Recently, I spoke with friends and acquaintances about European river cruise opportunities. I was surprised by their misconceptions about river cruising, from cost, to potential destinations, to the age groups they thought went on the cruises.
It seems as though there are as many, if not more, myths about river cruising than about ocean cruising.
It’s time to dispel the top seven river cruising myths I’ve run across.
River cruises are expensive:
Some river cruises are expensive, but just like ocean cruises, there are many kinds of river cruises, river cruise lines, and river cruise boat cabin types. On the Viking River Cruises’ “Baldur,” for example, there are eight classes of staterooms, from suites with verandas to much smaller and less expensive cabins with a half-sized picture window.
Like ocean cruises, the shorter the cruise the less expensive it is. Also like ocean cruise lines, some river cruise lines are luxury lines, while others are more basic. Some river cruise lines are all-inclusive, while others charge for many “extras.”
River cruises are boring:
River cruise boats don’t have ice skating rinks, climbing walls, basketball courts, zip lines, multiple dining rooms or on-board shopping malls, but that doesn’t mean one’s time aboard them will be boring.
When cruising aboard an ocean going ship between ports, more often than not, the only scenery is the rolling ocean and some wildlife, so for many, activities are essential. On river cruises there is generally varied scenery all along the river’s banks to watch as you cruise.
Even so, many river cruisers want more to do than watch the scenery pass by. Most river boats, these days, have many amenities which may include bars, lounges, in-cabin entertainment centers, wi-fi based internet, pools, walking tracks, fitness centers, a small movie theater and a main restaurant sometimes supplemented with an additional spot or outdoor grill.
Like small ocean-going ships there aren’t floor shows and aqua shows, but many have entertainment in the form of interesting lectures, demonstrations and music.
Of course, off-ship excursions are emphasized on river cruises. They have a large variety of types of tours, and tour locations. They have local cultural opportunities and guided tours.
I can’t imagine being bored on a river cruise.
Low water can delay any river cruise, as can flooding. Rivers are tidal and weather can contribute to the height of the water in them.
Generally, river cruises take place on well managed waterways, some of which may have locks. While inches of water can matter to a river cruise boat transiting a particular lock, bridge or location, according to recent river cruise statistics in Europe, about 90 percent of river cruises never have to change their port schedules and some lines have operated at 95 percent efficiency.
If must be noted that severe weather can throw those numbers out the window, but that’s true with ocean cruising too.
River cruises are inappropriate for children:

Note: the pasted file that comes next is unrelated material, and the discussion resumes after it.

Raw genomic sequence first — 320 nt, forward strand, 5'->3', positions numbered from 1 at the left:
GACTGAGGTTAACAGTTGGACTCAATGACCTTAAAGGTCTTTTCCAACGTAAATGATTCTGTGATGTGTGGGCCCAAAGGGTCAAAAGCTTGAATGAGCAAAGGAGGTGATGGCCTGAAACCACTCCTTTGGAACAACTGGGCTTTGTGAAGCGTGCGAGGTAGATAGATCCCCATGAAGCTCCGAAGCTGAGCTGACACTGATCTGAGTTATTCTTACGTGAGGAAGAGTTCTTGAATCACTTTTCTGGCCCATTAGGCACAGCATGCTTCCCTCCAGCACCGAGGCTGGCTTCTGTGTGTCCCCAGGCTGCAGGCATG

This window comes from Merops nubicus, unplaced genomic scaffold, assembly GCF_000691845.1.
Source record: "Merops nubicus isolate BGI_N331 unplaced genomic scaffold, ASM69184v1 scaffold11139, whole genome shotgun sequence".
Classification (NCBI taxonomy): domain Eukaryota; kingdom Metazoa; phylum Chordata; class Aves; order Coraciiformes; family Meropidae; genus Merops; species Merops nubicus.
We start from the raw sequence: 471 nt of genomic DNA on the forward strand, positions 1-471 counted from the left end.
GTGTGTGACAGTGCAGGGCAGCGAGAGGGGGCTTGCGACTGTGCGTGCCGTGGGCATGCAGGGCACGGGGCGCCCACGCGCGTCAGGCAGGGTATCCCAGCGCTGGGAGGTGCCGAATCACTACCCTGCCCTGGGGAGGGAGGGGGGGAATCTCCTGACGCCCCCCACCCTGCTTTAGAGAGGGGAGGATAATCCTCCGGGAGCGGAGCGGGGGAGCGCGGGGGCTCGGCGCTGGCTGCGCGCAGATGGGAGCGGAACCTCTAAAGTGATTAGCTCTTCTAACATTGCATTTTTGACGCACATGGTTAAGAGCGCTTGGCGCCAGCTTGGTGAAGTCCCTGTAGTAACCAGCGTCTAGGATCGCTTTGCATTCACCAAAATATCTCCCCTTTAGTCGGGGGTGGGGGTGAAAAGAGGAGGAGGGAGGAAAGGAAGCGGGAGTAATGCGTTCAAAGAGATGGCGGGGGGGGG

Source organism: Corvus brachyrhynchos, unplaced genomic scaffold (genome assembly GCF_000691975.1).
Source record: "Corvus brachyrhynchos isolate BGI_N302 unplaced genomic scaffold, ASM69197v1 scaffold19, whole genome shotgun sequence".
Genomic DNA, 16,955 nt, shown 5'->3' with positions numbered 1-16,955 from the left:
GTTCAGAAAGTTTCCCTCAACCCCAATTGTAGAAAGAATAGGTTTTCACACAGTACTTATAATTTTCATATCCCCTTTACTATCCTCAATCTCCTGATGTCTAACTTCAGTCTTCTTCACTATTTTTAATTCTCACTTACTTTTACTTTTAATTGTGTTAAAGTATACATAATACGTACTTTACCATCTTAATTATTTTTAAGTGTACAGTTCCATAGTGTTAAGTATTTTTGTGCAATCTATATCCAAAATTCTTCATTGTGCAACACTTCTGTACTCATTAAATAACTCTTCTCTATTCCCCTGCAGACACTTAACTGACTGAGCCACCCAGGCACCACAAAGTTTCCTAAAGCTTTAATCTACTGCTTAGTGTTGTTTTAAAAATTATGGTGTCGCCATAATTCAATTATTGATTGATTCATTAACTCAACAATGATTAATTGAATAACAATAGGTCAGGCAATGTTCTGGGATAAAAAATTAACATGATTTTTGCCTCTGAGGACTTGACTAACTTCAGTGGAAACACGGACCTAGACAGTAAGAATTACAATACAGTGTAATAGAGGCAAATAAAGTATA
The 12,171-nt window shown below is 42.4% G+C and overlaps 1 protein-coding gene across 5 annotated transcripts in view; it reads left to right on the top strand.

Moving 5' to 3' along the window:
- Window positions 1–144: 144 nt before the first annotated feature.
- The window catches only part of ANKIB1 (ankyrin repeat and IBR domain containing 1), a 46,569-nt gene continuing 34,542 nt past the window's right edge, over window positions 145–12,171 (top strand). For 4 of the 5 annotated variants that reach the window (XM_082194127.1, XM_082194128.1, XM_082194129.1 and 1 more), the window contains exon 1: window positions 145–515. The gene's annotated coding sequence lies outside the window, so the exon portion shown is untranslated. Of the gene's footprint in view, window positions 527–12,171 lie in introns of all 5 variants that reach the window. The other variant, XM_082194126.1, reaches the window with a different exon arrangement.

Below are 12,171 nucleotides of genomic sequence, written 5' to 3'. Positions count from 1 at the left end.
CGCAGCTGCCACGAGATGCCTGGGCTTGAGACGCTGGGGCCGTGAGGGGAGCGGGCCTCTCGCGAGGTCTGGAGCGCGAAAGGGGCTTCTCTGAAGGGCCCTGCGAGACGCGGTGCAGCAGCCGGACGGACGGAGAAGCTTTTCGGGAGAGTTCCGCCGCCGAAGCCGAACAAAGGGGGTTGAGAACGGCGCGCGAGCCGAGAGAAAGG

River cruise boats don’t have the abundance of activities for children as found on large ocean-going cruise ships, but some river cruise lines, such as Tauck River Cruising, have river cruise packages specifically designed for families. Families must do careful research before booking to determine if a particular river cruise will work for them.
River cruises are limited to Europe:
River cruising is highly established in Europe, with many river cruise lines with a large assortment of itineraries and specialty cruises. Viking Cruises typically sails on as many as eleven rivers in Europe each year.
While Europe is a major river cruise destination, Uniworld sails 38 river cruise itineraries in 29 countries this year, including in Asia, India, and Egypt.
River cruisers often get seasick:
People prone to motion sickness can become seasick on a river cruise, but it’s not the norm. River cruise ships are quite stable for their size, but more important, they are generally traveling on calm waters which don’t induce the rocking motion associated with seasickness.
River cruises are only for older travelers whose lifestyle is sedentary:
Nothing could be further from the truth. While there is no doubt that older travelers often take river cruises, highly active people take them, too. In part, visiting destinations by river cruise boat is attractive to older people because they don’t have to constantly pack and unpack, but that’s attractive for everyone.
Some of the best tours offered by river cruise lines include lots of walking. Some include bike riding and, in fact, some river cruise ships pack a limited number of bicycles for their more active passengers to explore its destinations.
On-board, many river cruise boats have exercise classes, yoga and personal trainers. Uniworld, for example, has a “Go Active” program which includes off-boat activities such as bike and hiking guided tours.
River cruises provide a great alternative to see a variety of destinations from a different viewpoint than typical land tours and sometimes give access generally unavailable by other travel means.
After many years working in corporate America as a chemical engineer, executive and eventually CFO of a multinational manufacturer, Ned founded a tech consulting company and later restarted NSL Photography, his photography business. Before entering the corporate world, Ned worked as a Public Health Engineer for the Philadelphia Department of Public Health. As a well known corporate, travel and wildlife photographer, Ned travels the world writing about travel and photography, as well as running photography workshops, seminars and photowalks. Visit Ned’s Photography Blog and Galleries.